The participant will also attend 48 hours of self-help meetings. Meetings can be with groups such as Alcoholics Anonymous, Narcotics Anonymous or another approved organization. The participant is free to find the group that works best for them, even if it’s not a group devoted to their particular habit. These meetings are free, and also give the participant a chance to find a sponsor.

Misdemeanor Program
For those who have a misdemeanor charge that will likely result in a conviction, this alternative diversion program will allow participants to take a one-day seminar to learn more about the dangers of risky behavior. The charge cannot involve a physical injury of any kind, nor can it be a motor vehicle charge. Eligible candidates must not have had a prior conviction (either misdemeanor of felony) within the past 5 years.

If you have already been charged with a drug offence in Arizona, contact the Nolan Law Firm for a free consultation at (480) 568-6158.

What Exactly Is a White Collar Crime in Arizona?

Have you ever heard of a white collar crime? Perhaps you heard that one of your neighbors was arrested for insurance fraud, or saw the film The Big Short about the mortgage industry fraud that caused a brief depression in 2008.

Whether or not you’ve heard of it, white collar crime, both at the federal level and state level, is a serious offense and carries with it hefty penalties. It’s important to understand what white collar crime is and how Nolan Law Firm can get you out of an Arizona white collar criminal charge.

What is a white collar crime?
White collar crime” was originally coined in a 1939 address to the American Sociological Society. At the time, it was a term defining criminal activities performed by a person of high social status while employed in their career. Now, the definition has expanded to include fraud commonly committed by professionals in the business and government arenas.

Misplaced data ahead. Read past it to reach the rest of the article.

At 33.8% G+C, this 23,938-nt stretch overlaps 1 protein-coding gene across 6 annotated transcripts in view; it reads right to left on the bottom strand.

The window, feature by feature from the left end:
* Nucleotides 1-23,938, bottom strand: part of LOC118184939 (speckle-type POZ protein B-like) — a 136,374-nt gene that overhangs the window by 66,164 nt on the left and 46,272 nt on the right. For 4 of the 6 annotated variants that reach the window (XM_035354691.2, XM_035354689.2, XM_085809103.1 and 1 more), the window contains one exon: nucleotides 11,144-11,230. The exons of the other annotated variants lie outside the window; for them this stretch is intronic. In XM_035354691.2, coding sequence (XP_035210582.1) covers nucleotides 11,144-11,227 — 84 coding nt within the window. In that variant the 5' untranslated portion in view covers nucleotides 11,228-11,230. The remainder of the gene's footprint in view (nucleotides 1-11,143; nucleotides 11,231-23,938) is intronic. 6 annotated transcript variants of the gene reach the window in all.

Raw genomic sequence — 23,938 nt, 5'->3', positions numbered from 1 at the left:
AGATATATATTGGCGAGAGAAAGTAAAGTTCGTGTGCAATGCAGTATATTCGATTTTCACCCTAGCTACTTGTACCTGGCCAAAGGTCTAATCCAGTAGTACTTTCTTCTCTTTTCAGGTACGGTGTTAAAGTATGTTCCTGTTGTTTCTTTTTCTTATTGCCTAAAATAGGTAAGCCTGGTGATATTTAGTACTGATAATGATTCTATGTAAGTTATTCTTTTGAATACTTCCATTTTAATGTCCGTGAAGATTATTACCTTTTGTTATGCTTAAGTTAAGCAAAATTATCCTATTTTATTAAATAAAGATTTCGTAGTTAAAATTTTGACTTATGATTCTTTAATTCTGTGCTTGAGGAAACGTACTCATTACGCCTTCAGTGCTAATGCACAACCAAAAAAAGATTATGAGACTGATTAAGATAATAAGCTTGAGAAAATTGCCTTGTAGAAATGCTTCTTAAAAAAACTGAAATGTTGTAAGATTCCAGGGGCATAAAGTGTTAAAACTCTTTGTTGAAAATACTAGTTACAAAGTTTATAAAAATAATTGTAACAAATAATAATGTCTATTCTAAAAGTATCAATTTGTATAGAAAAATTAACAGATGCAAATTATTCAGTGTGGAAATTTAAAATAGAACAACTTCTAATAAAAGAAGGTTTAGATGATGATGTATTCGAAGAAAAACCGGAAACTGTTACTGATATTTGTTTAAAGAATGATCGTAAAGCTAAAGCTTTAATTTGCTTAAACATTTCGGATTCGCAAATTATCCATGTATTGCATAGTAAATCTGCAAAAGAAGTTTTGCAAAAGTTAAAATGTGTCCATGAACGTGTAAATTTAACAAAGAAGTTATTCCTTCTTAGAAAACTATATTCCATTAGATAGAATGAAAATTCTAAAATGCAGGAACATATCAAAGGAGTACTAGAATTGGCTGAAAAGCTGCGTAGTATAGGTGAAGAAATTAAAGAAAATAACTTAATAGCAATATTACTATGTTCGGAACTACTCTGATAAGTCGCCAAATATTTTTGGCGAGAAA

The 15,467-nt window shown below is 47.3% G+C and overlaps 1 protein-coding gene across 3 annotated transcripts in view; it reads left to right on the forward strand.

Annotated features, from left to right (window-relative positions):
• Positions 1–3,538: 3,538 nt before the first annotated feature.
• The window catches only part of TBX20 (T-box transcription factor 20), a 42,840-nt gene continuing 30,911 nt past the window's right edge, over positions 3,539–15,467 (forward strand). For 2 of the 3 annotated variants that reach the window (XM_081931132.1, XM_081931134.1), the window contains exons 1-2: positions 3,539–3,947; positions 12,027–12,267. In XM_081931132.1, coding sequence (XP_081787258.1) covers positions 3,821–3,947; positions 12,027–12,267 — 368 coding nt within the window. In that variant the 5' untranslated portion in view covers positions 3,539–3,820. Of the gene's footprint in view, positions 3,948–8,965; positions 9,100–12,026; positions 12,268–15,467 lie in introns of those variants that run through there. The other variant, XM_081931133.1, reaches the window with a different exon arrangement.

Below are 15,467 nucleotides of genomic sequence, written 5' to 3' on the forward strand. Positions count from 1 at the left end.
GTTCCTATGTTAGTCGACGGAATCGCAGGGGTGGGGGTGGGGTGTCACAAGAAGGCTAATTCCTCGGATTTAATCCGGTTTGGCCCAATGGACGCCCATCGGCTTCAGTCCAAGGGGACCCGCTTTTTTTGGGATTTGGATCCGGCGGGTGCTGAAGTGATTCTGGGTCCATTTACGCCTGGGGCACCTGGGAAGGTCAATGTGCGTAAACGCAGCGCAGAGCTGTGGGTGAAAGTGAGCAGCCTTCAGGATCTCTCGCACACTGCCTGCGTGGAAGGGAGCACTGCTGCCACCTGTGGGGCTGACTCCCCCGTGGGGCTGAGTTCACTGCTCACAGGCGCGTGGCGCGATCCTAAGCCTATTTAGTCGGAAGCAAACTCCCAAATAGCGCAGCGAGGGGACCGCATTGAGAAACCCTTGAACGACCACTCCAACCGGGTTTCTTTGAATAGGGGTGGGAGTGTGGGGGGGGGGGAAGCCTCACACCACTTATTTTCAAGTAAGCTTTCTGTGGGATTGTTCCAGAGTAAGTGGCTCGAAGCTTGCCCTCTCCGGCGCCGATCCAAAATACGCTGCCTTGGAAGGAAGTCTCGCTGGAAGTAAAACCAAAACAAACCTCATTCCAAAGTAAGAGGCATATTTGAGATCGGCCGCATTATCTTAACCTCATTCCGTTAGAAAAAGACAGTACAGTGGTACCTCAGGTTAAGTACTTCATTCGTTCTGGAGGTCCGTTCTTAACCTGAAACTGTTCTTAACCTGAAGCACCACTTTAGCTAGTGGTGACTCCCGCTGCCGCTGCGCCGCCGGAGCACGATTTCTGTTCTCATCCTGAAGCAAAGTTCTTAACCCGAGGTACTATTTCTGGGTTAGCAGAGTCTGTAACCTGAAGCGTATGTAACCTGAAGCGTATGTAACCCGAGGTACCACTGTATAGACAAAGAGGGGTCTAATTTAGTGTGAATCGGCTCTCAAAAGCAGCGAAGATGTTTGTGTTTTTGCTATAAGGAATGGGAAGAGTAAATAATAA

White collar crimes are popular topics for movies and TV shows, but real-world fraud isn’t so entertaining. Perpetrators both at the federal level and in Arizona can go to jail, be levied hefty fines, or experience strict probation. That’s why it’s important to know what white collar crime looks like in Arizona. If you’ve committed one of the following crimes, you need to be aware so you can be protected.

What are white collar crimes in Arizona?
There are a few broad categories of white collar crimes, and mostly they center around one thing: money. White collar crimes can be defined under the following:
• Fraud at the corporate level, including lying on accounting documents, conspiracy, and embezzlement
• Laundering of money
• Fraud of commodities and securities, including investment fraud, mortgage fraud, and insurance fraud

There are many more examples out there (like cyber crime, mail fraud, or telemarketing fraud), but bottom line, white collar crimes are illegal in Arizona. Most white collar crimes that are illegal at the federal level are also illegal in Arizona at the state level.

What if I’ve committed a white collar crime in Arizona?
If you have committed one of the crimes on the list above, you are at risk of being charged with anything from lengthy jail time to fines soaring into the thousands of dollars. But not to worry. Nolan Law Firm is experienced with fraud charges and can assist you in either reducing your penalty or getting out of the charges altogether. Contact us at (480) 568-6158 for 24-hour legal advice, or find us online.

Source
http://nolandefenseattorneys.com/arizona-criminal-defense-attorney-contact-us/
https://www.fbi.gov/investigate/white-collar-crime
https://www.law.cornell.edu/wex/white-collar_crime

What Is The Difference Between Setting Aside A Case vs Dismissing A Case In Arizona?

The legal world is filled with nuances and seeming contradictions. Each state has its own set of laws, which may be the same as other states, similar, or different. Legal terms can also be even more baffling when used by the media or entertainment industry. In this article, we will compare the difference between setting aside a case and dismissing a case.